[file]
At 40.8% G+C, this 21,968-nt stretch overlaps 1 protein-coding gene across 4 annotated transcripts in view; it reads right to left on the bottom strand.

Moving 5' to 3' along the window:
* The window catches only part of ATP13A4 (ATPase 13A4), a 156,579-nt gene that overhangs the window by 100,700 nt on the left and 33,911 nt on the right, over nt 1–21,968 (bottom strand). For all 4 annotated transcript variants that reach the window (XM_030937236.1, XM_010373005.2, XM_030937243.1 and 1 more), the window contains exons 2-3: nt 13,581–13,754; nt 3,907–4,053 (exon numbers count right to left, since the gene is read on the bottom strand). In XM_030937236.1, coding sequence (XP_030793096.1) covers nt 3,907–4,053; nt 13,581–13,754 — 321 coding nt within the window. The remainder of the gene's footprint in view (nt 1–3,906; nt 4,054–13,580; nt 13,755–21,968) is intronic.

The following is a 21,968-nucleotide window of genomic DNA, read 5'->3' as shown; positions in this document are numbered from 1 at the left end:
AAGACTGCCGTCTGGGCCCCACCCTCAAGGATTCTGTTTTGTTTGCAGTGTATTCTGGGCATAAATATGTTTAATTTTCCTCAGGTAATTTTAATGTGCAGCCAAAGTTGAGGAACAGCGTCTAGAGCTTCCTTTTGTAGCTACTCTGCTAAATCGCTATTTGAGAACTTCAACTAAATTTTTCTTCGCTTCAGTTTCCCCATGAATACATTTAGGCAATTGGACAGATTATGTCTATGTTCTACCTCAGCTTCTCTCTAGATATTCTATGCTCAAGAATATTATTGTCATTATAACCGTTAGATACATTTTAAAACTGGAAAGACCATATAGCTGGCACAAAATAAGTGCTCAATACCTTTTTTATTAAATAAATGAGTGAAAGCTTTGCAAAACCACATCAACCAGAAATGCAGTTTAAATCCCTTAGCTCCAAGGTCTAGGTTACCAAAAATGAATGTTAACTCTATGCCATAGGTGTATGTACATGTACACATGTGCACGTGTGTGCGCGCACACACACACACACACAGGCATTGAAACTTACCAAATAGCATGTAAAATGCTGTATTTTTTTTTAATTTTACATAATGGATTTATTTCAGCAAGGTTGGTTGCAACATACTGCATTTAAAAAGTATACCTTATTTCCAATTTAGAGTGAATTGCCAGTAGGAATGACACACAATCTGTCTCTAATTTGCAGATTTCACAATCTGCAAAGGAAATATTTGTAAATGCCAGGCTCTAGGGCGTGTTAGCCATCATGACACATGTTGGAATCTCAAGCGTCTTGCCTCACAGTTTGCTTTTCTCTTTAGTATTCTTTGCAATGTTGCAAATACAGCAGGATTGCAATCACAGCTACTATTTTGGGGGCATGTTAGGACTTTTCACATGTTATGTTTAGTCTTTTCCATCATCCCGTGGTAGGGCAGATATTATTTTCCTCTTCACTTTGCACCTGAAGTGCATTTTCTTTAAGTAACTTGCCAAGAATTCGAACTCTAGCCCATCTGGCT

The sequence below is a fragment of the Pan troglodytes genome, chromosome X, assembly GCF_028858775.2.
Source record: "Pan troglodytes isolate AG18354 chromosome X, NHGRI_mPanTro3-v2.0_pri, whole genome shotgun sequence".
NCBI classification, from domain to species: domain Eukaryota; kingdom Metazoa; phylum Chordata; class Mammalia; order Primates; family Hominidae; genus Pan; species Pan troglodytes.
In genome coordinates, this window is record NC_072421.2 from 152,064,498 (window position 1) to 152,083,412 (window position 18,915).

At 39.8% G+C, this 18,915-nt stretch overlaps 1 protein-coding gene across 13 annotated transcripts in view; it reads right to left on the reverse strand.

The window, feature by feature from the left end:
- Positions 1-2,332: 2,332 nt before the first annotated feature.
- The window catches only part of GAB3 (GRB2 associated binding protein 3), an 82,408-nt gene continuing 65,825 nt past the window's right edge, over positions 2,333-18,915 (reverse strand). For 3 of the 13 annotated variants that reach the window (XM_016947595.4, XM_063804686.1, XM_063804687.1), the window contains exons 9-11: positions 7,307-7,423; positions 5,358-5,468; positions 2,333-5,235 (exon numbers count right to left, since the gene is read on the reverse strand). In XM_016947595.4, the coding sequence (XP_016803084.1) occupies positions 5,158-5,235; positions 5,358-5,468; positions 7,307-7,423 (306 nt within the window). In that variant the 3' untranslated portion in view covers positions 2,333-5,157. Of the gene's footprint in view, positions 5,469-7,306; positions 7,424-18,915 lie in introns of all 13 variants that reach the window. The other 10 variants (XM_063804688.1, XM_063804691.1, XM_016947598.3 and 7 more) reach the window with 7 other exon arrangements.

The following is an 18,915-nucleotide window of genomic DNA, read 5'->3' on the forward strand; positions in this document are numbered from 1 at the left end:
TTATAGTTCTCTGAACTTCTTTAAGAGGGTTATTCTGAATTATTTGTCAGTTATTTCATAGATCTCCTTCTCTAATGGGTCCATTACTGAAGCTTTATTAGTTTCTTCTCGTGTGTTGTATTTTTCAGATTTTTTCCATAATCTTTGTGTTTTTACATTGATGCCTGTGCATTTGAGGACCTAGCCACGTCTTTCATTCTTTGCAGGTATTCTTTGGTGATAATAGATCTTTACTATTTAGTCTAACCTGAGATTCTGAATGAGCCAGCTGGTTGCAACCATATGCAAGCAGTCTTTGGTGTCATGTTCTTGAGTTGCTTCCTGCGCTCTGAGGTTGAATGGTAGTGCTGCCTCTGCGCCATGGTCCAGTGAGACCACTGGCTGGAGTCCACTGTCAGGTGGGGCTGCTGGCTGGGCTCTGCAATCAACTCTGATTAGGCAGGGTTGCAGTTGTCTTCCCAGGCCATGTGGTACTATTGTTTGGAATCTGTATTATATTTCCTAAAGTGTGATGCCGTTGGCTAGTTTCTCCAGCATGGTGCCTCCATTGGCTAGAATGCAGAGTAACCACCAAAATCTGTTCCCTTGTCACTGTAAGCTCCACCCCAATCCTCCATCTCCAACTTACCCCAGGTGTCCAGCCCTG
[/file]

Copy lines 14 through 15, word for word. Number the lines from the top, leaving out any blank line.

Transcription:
The following is an 18,915-nucleotide window of genomic DNA, read 5'->3' on the forward strand; positions in this document are numbered from 1 at the left end:
TTATAGTTCTCTGAACTTCTTTAAGAGGGTTATTCTGAATTATTTGTCAGTTATTTCATAGATCTCCTTCTCTAATGGGTCCATTACTGAAGCTTTATTAGTTTCTTCTCGTGTGTTGTATTTTTCAGATTTTTTCCATAATCTTTGTGTTTTTACATTGATGCCTGTGCATTTGAGGACCTAGCCACGTCTTTCATTCTTTGCAGGTATTCTTTGGTGATAATAGATCTTTACTATTTAGTCTAACCTGAGATTCTGAATGAGCCAGCTGGTTGCAACCATATGCAAGCAGTCTTTGGTGTCATGTTCTTGAGTTGCTTCCTGCGCTCTGAGGTTGAATGGTAGTGCTGCCTCTGCGCCATGGTCCAGTGAGACCACTGGCTGGAGTCCACTGTCAGGTGGGGCTGCTGGCTGGGCTCTGCAATCAACTCTGATTAGGCAGGGTTGCAGTTGTCTTCCCAGGCCATGTGGTACTATTGTTTGGAATCTGTATTATATTTCCTAAAGTGTGATGCCGTTGGCTAGTTTCTCCAGCATGGTGCCTCCATTGGCTAGAATGCAGAGTAACCACCAAAATCTGTTCCCTTGTCACTGTAAGCTCCACCCCAATCCTCCATCTCCAACTTACCCCAGGTGTCCAGCCCTG